Pedley: Junior Is Just Never Going To Be Senior
By Jim Pedley | Managing Editor
As much as many fans want Dale Earnhardt Jr. to be Dale Earnhardt Sr., it has become quite clear that that is not in the offing.
There has never been any evidence that the son possessed the same qualities in a Sprint Cup car as the did the father and it has been increasingly clear over the years that no evidence ever will surface.
That doesn’t mean that Earnhardt Jr. will not win a hefty share of races between now and when he decides to retire. And it certainly should not cause fans – even fans of his father – to tank their respect for Junior.
Junior is just not as intense as Senior in a race car. To be sure, Junior wants to win races and championships every bit as much as his seven-time champion father did, but he is not willing to go to the boundless – or he might consider, unethical – lengths to secure those things.
That showed again last weekend at Martinsville when Junior, with a shot at victory late in the race, opted not to send eventual winner Kevin Harvick into the wall just to get the victory.
That is, he opted not to do it the way dad did it many times during his career.
On Friday at Texas Motor Speedway, Earnhardt Jr. was asked why.
“Well, I don’t think that would have been the right thing to do,” he said. “And I wouldn’t
want anybody to do that to me just to take me completely out of the race, under any circumstances. And I don’t have a history of doing that.”
That attitude got Junior toasted by some fans and media on the web this week. Toasted as in ripped for, well, not being Senior.
“It’s real easy to say that on the internet,” Earnhardt said. “I mean really, on the internet it’s easy to say a lot of things. But everybody knows how I race and I try to race respectful and I want the same in return. And if it’s near the end of the race, I expect to run hard and be aggressive; I expect the guys to race me hard and be aggressive and I think that’s kinda what went down this past weekend.”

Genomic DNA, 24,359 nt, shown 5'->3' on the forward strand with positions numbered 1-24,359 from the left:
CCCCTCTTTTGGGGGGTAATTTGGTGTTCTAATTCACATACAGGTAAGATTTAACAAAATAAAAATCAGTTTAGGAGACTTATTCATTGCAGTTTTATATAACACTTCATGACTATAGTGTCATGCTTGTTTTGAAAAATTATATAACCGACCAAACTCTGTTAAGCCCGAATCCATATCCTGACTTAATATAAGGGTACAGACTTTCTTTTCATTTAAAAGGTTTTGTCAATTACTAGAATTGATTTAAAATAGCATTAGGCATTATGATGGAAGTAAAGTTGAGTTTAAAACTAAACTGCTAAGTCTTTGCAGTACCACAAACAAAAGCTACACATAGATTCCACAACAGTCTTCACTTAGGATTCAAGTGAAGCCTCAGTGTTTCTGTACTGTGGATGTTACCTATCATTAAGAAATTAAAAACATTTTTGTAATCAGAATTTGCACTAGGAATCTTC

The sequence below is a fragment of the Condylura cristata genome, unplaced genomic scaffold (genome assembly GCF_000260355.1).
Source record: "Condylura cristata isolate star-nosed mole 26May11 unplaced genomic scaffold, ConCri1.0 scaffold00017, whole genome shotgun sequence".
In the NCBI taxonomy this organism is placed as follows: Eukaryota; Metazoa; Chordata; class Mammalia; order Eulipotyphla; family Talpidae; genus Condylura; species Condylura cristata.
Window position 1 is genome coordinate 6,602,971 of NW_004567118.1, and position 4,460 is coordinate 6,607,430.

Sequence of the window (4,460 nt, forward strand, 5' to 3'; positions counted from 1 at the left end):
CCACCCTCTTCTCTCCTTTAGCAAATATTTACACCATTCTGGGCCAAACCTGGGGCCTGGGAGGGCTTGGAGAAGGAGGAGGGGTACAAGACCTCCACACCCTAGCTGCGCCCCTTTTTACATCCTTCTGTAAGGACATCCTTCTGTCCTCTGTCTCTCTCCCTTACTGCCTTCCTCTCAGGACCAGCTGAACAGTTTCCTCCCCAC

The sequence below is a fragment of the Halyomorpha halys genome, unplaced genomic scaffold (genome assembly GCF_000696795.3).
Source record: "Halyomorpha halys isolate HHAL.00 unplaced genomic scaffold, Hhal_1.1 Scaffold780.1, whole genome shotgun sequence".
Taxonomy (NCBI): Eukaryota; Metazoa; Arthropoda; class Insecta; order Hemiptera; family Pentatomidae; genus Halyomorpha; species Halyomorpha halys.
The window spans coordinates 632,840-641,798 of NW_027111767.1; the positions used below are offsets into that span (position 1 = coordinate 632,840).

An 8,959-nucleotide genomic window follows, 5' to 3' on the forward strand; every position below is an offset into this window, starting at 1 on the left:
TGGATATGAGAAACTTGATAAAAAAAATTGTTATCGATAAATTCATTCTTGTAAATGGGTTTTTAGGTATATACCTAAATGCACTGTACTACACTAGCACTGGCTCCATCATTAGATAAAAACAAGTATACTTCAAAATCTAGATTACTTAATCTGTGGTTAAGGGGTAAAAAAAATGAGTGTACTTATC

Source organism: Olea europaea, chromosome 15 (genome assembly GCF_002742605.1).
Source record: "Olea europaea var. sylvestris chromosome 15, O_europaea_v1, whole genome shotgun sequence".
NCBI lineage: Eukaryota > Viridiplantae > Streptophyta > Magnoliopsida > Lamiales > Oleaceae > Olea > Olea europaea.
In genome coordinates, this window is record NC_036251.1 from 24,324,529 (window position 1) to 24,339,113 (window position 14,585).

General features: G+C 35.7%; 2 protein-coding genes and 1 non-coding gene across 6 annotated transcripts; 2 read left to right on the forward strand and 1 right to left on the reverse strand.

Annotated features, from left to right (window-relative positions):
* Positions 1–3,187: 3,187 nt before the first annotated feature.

Junior was pressed on the issue at Texas. He remained loyal to his ideals. He laid them out clearly and precisely.
“Well, I didn’t want to take him out under any circumstances,” Earnhardt said. “I don’t take out drivers or wreck people on purpose. I wanted to race him hard and I tried to get into him but he didn’t even have much of a bumper to get in to, you know? So when I ran into him, it was like a pillow fight. There wasn’t much to it. He just drove off the nose of my car and went about his way.”
The impression of Earnhardt Sr. was that the man was hard as titanium. That nothing bothered him emotionally, physically and certainly when all that pertained to the pursuit of a victory.
But I remember the look on his face when he got out of his car after shoving Terry Labonte out of his way to get a victory at Bristol a decade ago. He attempted to keep the disinterested look in place as the Bristol fans booed him long and loud.
But after a few very uncomfortable moments, you could see the Intimidator wince. And then squirm a bit.
It was not weakness showing through, it was humanness.
Junior is human as well. That side of him comes through much more often and much more obviously than it did with his father.
Some fans and media don’t like it. Some consider it, if not a character flaw, then a competitive flaw.
But, there it is. Deal with it how you must.
Me, I like there to be a difference between racing machines and the people who drive them. And I think sportsmanship still has a place in sports.
– Jim Pedley can be reached at firstname.lastname@example.org Comments